The 29-year-old was named last week in the Blues Investec Super Rugby squad, his first chance to play at Super Rugby level.
However, after medical checks he has been forced to make an immediate retirement from rugby.
He was found to have three fused vertebrae in his neck and after further tests and extensive consultations with experts he was advised he should not play rugby again.
Wardlaw, who had made 20 appearances for Bay of Plenty, was born with the condition but had played sport and been active throughout his life. He played for Bay of Plenty through the grades before focusing on his family and career.
He returned to rugby four years ago, putting his career on hold in order to pursue his rugby dreams. He played a key role in the success of the Bay of Plenty's Steamers team that won promotion to the Mitre 10 Cup Premiership this year.
"I thought I had finally made it," Wardlaw said.
"This was my dream to play for the Blues. I have had the fused vertebrae since birth and it has not stopped me doing anything.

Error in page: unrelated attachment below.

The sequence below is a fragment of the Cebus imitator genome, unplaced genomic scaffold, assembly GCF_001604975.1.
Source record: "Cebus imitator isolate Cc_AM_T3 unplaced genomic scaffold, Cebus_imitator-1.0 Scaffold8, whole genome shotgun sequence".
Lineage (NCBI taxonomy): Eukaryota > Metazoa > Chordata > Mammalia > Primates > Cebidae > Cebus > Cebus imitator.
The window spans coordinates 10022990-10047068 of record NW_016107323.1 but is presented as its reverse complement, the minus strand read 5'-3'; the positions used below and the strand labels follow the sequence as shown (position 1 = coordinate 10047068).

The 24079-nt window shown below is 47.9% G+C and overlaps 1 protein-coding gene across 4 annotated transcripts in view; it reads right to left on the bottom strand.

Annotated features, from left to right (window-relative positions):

"But to then receive this news that I should give up rugby for the rest of my life is hard to come to grips with.
"The medical people have gone to a number of specialists and they have all said the same thing. That is, if I got a knock in the wrong position I could end up as a tetraplegic, or worse, I could die.
"I need to be thankful that this was found out, although right now I am still gutted because this was my dream," he said.
Wardlaw said fitness had always been an interest, and he will to move into strength and conditioning training as a way of remaining involved in sport.
Blues coach Leon MacDonald said he felt for Wardlaw who was set to become the oldest rookie in the Blues side.
"Baden has worked so hard and impressed us with his work ethic and quality of play. We are bitterly disappointed for him but at the same time this is a very serious condition which may have been life-threatening," he said.
The Blues will announce a replacement player in the near future.